Make no mistake: The current talk of splitting this state into three states is not just a creative rearrangement of California's parts. It's secession.
It's spurred by the northern counties' conviction that they don't belong in California. This is rural, conservative, upstate country, and but for a minor trick of geography, they'd be Montana, Colorado, Idaho. So they're backing legislation that would set them free.
This is potentially serious stuff, in spite of the jokes, most involving names. We could have (reading from the top down) Logland, Fogland and Smogland. Or Insolvent, Impoverished and Indigent. Or better, Insolvent, Indigent and Insane.
Secession is also an American tradition. The colonists seceded from the British Empire. The South seceded from the Union. Several states were created by splitting off from a parent--Vermont from New York, Maine from Massachusetts, West Virginia from Virginia. In California, people have talked secession for years--sometimes the south, sometimes the north.
Secession seems a particularly good idea when residents of "one section of a state feel overwhelmed by the other section--the one with a preponderance of legislative representation and power," says historian Stan Mottaz, an administrator at Humboldt State University.
California's rural north counties are unhappy under a Legislature dominated by urban interests. This is becoming a national malaise, from New York's vast rural upstate counties, resentful about being outnumbered and outvoted by metropolitan New York, to Nebraska's western Panhandle, for heaven's sake, feeling beaten down by Omaha and Lincoln.
It doesn't make sense "that L.A. should tell us how to manage and harvest our timber and I get to decide whether the L.A. school district should be broken up," says Shasta County Assemblyman Stan Statham (R-Oak Run). He's the sponsor of the bill to put a measure on the November, 1994, ballot seeking voter opinion on a three-way split, with one boundary north of San Francisco and Sacramento, and the other north of Los Angeles.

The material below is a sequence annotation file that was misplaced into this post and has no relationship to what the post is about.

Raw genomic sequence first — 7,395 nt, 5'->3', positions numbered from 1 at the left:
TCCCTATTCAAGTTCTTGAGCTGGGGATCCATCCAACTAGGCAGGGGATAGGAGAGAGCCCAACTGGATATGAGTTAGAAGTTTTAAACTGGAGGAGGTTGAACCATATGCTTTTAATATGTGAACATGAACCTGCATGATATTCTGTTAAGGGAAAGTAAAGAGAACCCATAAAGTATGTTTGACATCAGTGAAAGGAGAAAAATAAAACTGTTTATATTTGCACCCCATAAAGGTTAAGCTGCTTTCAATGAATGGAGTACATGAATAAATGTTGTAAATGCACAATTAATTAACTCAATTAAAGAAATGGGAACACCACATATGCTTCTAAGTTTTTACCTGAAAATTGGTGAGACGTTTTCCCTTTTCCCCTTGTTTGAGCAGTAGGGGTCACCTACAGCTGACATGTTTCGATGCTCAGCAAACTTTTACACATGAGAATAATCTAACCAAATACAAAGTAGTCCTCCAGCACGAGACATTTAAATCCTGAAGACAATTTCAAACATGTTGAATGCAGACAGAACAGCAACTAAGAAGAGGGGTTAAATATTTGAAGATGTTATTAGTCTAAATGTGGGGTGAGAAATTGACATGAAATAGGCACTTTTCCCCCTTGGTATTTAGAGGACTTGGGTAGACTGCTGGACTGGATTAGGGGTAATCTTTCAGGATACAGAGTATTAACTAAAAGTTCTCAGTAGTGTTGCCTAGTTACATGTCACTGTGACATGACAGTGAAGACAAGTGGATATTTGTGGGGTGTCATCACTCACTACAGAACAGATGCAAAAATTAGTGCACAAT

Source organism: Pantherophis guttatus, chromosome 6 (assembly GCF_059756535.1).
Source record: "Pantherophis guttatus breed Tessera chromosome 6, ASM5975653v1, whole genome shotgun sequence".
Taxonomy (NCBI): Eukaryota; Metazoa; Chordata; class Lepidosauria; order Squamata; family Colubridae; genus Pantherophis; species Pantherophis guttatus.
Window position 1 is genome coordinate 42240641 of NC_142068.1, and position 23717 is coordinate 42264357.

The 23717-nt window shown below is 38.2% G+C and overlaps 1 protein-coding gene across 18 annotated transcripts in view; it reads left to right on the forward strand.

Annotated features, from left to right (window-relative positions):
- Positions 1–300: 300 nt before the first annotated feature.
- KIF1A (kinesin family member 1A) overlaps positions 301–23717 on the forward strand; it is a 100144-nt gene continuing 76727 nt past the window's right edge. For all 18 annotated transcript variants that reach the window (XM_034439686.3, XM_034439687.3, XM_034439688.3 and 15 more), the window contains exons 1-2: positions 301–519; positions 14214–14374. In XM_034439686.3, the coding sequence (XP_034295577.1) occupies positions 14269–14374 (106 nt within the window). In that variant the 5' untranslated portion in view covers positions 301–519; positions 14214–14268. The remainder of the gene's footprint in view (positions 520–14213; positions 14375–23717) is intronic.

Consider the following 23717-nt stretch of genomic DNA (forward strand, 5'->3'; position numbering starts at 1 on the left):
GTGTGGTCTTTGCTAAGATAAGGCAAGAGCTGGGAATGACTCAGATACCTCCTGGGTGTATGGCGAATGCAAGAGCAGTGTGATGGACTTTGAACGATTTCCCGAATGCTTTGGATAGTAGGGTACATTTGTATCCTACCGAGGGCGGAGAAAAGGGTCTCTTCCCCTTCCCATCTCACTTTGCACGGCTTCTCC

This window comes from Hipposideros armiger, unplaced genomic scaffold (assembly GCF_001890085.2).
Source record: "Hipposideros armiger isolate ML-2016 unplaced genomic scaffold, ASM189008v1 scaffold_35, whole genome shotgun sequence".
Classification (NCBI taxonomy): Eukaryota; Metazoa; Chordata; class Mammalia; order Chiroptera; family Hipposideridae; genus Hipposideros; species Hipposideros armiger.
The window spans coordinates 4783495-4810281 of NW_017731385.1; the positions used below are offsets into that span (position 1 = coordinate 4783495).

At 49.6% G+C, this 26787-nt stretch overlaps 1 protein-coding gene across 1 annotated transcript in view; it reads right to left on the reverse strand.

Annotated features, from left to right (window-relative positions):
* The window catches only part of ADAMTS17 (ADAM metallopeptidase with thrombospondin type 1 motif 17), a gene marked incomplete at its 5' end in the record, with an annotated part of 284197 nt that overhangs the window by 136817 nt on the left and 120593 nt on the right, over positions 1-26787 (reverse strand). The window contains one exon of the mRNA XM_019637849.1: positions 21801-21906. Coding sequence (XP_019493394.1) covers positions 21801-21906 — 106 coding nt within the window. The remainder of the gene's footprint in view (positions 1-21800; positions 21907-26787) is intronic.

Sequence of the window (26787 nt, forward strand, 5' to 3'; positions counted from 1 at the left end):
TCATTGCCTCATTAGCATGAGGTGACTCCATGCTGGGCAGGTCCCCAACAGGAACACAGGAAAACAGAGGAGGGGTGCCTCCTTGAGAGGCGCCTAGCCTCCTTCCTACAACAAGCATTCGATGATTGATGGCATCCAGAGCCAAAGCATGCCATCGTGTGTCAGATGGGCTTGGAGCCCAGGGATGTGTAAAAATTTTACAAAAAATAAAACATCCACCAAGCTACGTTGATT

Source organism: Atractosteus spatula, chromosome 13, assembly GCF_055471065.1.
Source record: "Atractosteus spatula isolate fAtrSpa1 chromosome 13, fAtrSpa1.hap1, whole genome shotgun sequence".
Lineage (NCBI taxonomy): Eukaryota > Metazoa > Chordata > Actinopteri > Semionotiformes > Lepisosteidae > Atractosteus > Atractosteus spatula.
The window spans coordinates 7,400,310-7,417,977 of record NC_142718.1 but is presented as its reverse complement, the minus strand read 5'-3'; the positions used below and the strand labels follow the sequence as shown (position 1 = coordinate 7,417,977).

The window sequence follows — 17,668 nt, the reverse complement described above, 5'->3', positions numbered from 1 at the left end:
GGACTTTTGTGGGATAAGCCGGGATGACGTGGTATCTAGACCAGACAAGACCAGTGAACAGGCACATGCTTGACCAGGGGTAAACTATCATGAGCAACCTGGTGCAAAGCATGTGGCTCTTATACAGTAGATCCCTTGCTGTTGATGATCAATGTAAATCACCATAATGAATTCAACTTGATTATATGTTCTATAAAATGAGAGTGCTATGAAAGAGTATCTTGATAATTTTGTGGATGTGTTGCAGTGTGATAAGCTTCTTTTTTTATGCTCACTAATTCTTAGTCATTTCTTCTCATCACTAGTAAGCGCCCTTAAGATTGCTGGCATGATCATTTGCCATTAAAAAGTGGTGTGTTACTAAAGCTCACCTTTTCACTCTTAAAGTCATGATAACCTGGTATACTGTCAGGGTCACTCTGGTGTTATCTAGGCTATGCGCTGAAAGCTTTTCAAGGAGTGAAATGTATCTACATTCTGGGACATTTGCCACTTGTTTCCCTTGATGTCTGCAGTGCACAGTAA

The vote could be surprising. Even people outside the north counties are frustrated by government in general and California's in particular, given a Legislature so gridlocked by divergent interests that it's almost dysfunctional. Why not just wipe the slate clean and start over?
The division takes into account not just feelings but practical concerns. Statham and his supporters have therefore estimated each region's contribution to the state's General Fund, added up the state subsidies and services used by each, and reassured themselves that none would be in big trouble.
Given our lack of interstate tariffs, it wouldn't matter that certain resources would suddenly be exclusive to one state or another. When dates are all grown in South California and nuts all in Central, there will still be granola.
But other resources can't be split. Under Statham's plan, none of the UCs or state universities would treat residents of the other two states as "out-of-state." Professional licenses and credentials would be recognized by all three. The existing water-distribution system would remain intact: It may drain his turf dry, but Statham needs Southland support.
No one talks of how we'll divide the state bird, the state flower, the state tree, the state motto. Maybe in each case, whoever can name it gets to keep it--the whole thing.
Nor has anyone really tried to visualize these new states. So we will.
The 28 north counties, often called "the extreme north counties" these days, would remain sparse and rural, with a population of 2.4 million spread over 55,422 square miles. "Big" cities would be Eureka, Redding, Santa Rosa, and only the last has more than 100,000 people.
Given an area heavy on scenic resources, there's logging, fishing, mining and, of course, recreational development. Residents would like to manage all as they alone see fit, free at least of state regulators and environmentalists. Greater local autonomy might spell the end for the spotted owl, but fish and game might increase with greater allocations of money and effort.
There are plenty of fruit orchards here (pears, apples, peaches, prune plums, grapes), various kinds of livestock and a good cash crop of marijuana. The new state would get a lot of Sacramento Valley farmland (grains and dairy products), though not Sacramento County itself. Humboldt Bay is a nice little port, if somewhat depressed since cutbacks in the timber industry.
Overnight, North California would be statistically homogenized. Its racial composition would be 93% white, less than 2% black and slightly more than 3% Asian. Only 9.4% of the overall population would be of Hispanic origin. According to the 1990 Census, the north would have the lowest average family income of the three new states--$40,547. It would have only one UC within its border--Davis--and only three of the 20 state universities.